[GENEVA, SWITZERLAND, 03 October 2011] — The Internet Society welcomes the decision of the 18th Human Rights Council (12-30 September 2011, Geneva) to accept the proposal made by the Swedish Government for the creation of an Expert Panel on Freedom of Expression on the Internet to convene at the 19th Session of the Human Rights Council in March 2012. We applaud the decision to ensure multi-stakeholder participation in the discussions that will focus on the ways and means to improve protection and promotion of freedom of speech in line with international human rights law.
Markus Kummer, Vice President of Public Policy for the Internet Society, made the following comments:
“We welcome this decision. It reflects the substantial role that the Internet plays in enabling the realization of a wide range of human rights, such as freedom of expression and opinion, as enshrined in Article 19 of the Universal Declaration of Human Rights. This decision is very timely. Increased attempts by Governments around the world to control their citizen’s access and use of the global network, and often with disregard to the basic principles of human rights and due process, make it urgent to address these issues.”
This development follows on the release of a report on the Right to Freedom of Opinion and Expression (http://www2.ohchr.org/english/bodies/hrcouncil/docs/17session/A.HRC.17.27_en.pdf) at the 17th Session of the Human Rights Council, as well as the subsequent cross-regional statement by 40 Governments (http://www.regeringen.se/sb/d/14186/a/170565), recognizing that the same fundamental rights that individuals enjoy offline are also applicable to the online world. We also recognize this multi-stakeholder initiative as a positive contribution to the World Summit on the Information Society (WSIS) implementation process (Action Line C10 “Ethical Dimensions of the Information Society”).
The open, decentralized, and global nature of the Internet has set the foundation for an unprecedented growth for the potential of freedom of expression and peaceful assembly throughout the world. The “Arab Spring” has demonstrated that the Internet can be an instrumental tool to sustain people’s aspirations for freedom and social development.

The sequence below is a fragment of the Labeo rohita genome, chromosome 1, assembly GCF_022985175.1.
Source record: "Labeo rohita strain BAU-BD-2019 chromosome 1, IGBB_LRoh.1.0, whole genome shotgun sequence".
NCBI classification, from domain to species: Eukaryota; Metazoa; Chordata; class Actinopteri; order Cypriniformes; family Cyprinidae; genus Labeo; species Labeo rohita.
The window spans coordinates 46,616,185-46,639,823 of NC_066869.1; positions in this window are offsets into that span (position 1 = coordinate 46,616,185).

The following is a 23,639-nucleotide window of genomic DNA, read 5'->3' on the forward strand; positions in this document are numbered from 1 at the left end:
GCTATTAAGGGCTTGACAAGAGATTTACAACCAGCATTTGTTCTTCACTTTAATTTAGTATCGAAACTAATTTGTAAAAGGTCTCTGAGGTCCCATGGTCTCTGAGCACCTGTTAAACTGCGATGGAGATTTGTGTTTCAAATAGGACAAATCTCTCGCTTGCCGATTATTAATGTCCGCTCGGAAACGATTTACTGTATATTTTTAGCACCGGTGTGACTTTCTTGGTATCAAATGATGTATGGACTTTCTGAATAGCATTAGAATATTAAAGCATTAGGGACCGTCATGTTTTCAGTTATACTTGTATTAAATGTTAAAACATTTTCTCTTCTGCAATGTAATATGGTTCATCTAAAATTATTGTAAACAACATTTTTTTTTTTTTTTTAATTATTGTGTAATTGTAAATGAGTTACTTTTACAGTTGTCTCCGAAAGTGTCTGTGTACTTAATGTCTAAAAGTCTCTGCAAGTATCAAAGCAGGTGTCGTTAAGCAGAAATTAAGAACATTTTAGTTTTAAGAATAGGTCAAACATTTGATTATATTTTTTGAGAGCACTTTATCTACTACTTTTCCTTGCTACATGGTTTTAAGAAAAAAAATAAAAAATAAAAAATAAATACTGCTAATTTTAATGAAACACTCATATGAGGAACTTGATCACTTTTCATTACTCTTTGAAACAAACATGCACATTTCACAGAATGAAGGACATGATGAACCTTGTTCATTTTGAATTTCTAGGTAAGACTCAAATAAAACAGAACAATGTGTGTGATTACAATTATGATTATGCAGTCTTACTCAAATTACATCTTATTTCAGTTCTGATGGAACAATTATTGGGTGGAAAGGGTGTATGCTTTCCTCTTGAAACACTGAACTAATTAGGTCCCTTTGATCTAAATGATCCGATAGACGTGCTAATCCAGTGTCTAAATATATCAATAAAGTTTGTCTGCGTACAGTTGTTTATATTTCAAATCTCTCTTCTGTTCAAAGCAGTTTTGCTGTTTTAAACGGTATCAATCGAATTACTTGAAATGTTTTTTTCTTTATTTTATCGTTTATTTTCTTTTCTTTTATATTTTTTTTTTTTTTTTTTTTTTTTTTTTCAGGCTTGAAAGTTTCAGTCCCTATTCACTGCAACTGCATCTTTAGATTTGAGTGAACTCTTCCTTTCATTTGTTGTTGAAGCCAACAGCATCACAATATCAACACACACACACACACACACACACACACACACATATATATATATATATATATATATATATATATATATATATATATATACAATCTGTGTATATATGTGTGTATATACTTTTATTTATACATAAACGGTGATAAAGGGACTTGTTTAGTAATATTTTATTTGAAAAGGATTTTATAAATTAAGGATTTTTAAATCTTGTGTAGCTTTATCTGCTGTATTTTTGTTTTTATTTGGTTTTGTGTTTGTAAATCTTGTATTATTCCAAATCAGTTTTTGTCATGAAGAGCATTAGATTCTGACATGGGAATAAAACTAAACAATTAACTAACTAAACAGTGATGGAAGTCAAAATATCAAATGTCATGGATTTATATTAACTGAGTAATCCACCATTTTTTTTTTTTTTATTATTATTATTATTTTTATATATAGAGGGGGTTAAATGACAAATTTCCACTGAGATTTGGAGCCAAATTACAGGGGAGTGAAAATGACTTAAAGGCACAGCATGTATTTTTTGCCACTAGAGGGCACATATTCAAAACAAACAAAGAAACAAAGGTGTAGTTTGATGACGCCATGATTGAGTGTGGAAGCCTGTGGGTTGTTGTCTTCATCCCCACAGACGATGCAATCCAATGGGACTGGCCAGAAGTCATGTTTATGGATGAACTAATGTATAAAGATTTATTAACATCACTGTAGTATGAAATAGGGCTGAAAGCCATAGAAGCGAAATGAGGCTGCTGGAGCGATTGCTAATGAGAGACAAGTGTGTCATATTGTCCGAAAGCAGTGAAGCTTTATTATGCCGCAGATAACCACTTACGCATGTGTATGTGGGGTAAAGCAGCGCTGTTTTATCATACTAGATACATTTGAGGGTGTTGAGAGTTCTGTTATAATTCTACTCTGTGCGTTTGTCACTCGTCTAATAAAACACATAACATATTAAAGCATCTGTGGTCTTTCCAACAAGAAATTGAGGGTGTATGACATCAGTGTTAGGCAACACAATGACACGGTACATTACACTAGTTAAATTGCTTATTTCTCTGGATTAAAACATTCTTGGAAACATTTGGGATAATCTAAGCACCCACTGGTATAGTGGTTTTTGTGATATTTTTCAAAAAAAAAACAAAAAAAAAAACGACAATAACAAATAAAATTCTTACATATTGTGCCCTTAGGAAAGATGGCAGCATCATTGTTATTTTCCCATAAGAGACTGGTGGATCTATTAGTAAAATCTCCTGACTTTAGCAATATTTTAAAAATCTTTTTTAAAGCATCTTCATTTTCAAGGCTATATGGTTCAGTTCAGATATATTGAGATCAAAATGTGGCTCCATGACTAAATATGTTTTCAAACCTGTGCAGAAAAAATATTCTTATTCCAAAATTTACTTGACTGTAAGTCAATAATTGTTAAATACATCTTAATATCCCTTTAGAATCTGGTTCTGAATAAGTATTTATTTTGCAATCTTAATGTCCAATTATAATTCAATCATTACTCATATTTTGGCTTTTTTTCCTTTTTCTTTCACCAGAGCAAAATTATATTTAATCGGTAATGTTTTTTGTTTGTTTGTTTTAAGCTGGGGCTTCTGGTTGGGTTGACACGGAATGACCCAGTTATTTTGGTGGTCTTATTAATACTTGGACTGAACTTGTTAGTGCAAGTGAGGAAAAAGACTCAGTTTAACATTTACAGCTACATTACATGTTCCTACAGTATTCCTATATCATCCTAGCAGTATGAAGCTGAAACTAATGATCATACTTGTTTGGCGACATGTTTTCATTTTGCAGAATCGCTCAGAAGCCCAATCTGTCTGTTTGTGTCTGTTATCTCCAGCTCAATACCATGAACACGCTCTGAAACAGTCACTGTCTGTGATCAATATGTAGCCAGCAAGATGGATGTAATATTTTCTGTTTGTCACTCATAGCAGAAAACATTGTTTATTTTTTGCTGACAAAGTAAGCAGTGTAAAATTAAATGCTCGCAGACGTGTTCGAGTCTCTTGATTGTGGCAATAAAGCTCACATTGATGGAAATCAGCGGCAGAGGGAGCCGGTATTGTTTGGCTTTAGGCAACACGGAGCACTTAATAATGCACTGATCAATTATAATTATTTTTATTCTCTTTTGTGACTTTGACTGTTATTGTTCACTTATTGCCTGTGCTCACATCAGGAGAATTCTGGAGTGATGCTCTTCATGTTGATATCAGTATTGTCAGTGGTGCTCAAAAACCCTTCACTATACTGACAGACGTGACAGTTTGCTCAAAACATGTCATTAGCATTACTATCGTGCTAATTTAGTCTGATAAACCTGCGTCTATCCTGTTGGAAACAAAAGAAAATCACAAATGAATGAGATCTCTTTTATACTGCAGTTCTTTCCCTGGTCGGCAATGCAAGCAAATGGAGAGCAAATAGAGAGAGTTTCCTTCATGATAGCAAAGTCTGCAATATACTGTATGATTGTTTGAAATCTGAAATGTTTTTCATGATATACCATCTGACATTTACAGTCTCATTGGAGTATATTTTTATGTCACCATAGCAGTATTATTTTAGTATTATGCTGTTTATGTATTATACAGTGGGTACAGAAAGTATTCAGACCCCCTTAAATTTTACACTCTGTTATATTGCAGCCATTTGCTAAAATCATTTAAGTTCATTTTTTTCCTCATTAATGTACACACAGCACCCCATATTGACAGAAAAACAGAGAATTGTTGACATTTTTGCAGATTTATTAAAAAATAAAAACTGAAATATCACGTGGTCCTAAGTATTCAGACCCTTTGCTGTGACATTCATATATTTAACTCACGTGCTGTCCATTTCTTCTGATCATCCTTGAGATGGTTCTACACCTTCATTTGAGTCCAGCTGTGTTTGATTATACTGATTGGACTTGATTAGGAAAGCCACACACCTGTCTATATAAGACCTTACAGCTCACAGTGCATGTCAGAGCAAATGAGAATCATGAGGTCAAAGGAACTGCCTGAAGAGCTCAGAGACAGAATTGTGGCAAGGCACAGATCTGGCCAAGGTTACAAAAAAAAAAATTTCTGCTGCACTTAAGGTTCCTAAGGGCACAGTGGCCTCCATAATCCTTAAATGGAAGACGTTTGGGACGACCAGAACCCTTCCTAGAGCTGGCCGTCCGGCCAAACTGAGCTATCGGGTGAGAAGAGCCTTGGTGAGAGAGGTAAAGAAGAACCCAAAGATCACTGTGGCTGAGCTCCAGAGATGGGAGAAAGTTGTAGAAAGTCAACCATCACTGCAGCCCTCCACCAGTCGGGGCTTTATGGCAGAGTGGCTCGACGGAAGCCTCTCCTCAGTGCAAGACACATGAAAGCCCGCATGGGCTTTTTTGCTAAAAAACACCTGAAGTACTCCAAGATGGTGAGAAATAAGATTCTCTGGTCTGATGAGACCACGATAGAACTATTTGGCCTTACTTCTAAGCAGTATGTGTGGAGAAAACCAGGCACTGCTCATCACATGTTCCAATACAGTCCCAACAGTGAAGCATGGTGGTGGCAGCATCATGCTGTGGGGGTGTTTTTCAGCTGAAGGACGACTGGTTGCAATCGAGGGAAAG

However, the same technology that benefits billions of people throughout the world has raised significant challenges for governments and Internet users. Among them, we observe that some governments control their citizen’s access and use of the global network in order to meet economic, security, or political objectives in an evolving policy landscape. For example, DNS blocking and filtering is one of the solutions used by some governments to block access to web sites which have been identified to distribute illicit content. Other measures used include surveillance technology or suspension of Internet access. We caution against resorting to technological shortcuts to achieve public policy objectives. Beyond raising concerns with regard to respect of due process, freedom of expression, and other human rights, such actions can threaten the good functioning of the global Internet as a single, unified, and global communications network.
The Internet Society looks forward to seeing the UN Council of Human Rights focusing on the protection and promotion of people’s fundamental rights in the online world, and will gladly provide its expertise in this domain.
About the Internet Society
The Internet Society is the world’s trusted independent source of leadership for Internet policy, technology standards, and future development. Based on its principled vision and substantial technological foundation, the Internet Society works with its members and Chapters around the world to promote the continued evolution and growth of the open Internet through dialog among companies, governments, and other organizations around the world. For more information, see: http://www.internetsociety.org.
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